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Networking at GDC- A Beginner’s Guide, Part 2

This continues the beginner's guide to networking at GDC. This part will focus on a few psychological considerations while meeting people.

Stephen Froeber, Blogger

January 13, 2014

7 Min Read

Welcome back to the Beginner’s Networking Guide. (If you missed Part 1, you can read it here) In Part 2, we’ll delve a bit deeper into some basic networking psychology to put in your mental toolbox, so let’s jump right into it.

After several of the GDC panels and conferences, I often felt that the speakers did a great job and I wanted to go say “thanks” and maybe introduce myself. (Notice here that I said “introduce myself” and not “pitch my services.”) Often, as I would walk up to the speaker, I would quickly get crowded by a bunch of presumably well-intentioned fellow newcomers who were all handing business cards and portfolios to the speakers like club promoters on the Las Vegas strip. Almost all of the speakers were quite gracious, and would politely take the cards and smile. However, their body language would often speak volumes about how uncomfortable the situation was, and my fellow newcomers seemed to be oblivious to the signals. After handing them their cards and demos, they would proceed to cram as many words about themselves as they could into a 30 second span of time. Again, the speakers were gracious.

Let’s get an uncomfortable truth out in the open now: Generally speaking, the AAA Executive for X Company or famous guest speaker is NOT that interested in you!

Please re-read that sentence and let it sink in.

Could they be interested in working with you in the (distant) future? Maybe.

Are you actually the super-prodigy exception to this rule? Possibly, but I doubt it.

Won’t they suddenly realize that you are the chosen one if only they would see/hear your amazing portfolio? Probably not.

Let me emphasize, this is not a hit on the executives and speakers, because all the ones I saw were very cordial.

Let me also emphasize that this is not a hit on your skill level, because many of the aspiring people I saw were very proficient at their particular craft. (But then again, so are the already working professionals in your trade that have more real-world experience than you.)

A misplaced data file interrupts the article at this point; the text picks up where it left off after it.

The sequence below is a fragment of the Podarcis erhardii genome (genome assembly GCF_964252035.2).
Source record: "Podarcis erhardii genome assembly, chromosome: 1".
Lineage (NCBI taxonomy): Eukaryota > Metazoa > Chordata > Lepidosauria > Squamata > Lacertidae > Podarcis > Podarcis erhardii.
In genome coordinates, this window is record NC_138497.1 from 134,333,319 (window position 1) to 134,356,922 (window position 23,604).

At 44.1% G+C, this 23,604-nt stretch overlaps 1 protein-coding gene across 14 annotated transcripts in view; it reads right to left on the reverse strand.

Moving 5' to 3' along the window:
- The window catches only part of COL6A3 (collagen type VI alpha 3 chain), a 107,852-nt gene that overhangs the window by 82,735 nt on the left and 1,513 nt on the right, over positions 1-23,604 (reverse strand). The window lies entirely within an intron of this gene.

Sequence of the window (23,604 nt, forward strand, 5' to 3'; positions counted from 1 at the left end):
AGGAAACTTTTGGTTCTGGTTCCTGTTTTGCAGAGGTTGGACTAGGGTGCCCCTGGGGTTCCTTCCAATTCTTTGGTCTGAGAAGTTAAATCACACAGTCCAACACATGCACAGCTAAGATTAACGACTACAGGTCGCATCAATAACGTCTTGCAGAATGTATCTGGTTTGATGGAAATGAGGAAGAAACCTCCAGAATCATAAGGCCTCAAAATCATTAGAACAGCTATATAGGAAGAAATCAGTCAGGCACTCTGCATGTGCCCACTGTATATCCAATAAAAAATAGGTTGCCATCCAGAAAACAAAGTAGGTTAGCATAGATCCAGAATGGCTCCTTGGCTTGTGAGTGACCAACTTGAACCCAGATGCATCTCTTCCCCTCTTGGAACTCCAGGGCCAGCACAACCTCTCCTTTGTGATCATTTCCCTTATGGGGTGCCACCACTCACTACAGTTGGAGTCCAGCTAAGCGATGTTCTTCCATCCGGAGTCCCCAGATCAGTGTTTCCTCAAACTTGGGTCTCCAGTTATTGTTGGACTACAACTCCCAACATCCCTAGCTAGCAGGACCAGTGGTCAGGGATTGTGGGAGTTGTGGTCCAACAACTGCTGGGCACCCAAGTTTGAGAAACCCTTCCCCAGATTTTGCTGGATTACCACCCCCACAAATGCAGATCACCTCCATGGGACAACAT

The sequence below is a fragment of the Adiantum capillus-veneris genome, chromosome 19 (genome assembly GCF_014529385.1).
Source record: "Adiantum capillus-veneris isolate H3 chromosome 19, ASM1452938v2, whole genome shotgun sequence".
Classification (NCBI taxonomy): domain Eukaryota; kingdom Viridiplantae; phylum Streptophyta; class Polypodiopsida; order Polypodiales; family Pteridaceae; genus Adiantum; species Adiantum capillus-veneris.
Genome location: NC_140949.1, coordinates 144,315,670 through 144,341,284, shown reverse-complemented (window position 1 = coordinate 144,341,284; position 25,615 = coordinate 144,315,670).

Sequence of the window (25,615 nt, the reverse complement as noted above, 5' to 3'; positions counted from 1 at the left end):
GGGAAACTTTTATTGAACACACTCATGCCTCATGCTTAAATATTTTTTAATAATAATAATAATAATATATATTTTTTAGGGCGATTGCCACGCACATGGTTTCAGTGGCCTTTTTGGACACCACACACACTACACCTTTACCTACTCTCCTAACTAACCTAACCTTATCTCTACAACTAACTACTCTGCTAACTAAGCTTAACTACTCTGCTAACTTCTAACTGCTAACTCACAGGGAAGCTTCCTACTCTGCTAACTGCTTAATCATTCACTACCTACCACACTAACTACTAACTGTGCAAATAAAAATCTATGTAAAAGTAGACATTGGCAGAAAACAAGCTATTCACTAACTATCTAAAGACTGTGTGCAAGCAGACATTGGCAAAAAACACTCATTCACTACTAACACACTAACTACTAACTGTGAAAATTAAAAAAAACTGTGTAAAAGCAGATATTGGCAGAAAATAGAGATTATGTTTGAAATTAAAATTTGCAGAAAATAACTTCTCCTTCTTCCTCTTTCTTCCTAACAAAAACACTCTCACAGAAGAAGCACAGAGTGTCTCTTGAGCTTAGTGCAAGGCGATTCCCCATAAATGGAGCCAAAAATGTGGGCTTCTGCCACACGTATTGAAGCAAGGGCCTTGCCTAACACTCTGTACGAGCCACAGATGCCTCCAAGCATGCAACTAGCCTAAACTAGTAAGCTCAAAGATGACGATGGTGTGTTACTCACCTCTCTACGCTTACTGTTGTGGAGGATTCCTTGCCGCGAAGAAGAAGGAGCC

This is simply a realistic acknowledgement of how networking and hiring generally work. 99.73% of the time, you get jobs by establishing some kind of working relationship with the people that are hiring you. If you think that swamping an executive after a summit or conference will establish a relationship, I would politely disagree. That’s not to say you shouldn’t go talk to them at all…but just understand that it’s not the time and place to do any kind of pitching for your services. Talent is easy to find, and talent alone is not enough to get you hired.

Let’s take this further. For some readers, this next snippet may warrant a bit of reflection: Human beings typically want to be accepted into a group. We want to belong, and we want to be seen in a positive light. We like talking about ourselves (even if others aren’t very interested). When we are perceived as less than our best self, it can be discouraging and it is uncomfortable. When we realize that not everyone sees or agrees with our perceived strengths, it can be a little hurtful to the ego.

There are several interesting psychological studies that show that, at the subconscious level, our brains don’t like to be cognitively uncomfortable. Our brain will attempt to resolve difficulties in the quickest way that it can. One of the common mechanisms of resolution that the brain uses is to become defensive when our sense of self-worth is threatened. We ALL do this to a certain extent and it takes conscious effort to overcome this tendency. This can be especially hard to overcome for those of us who are professional creatives and artists. We bare our souls in our work for the world to see, and either accept or reject. But the sooner we begin to work on overcoming this fear, the sooner we will become more effective, competent, networking professionals in the gaming industry.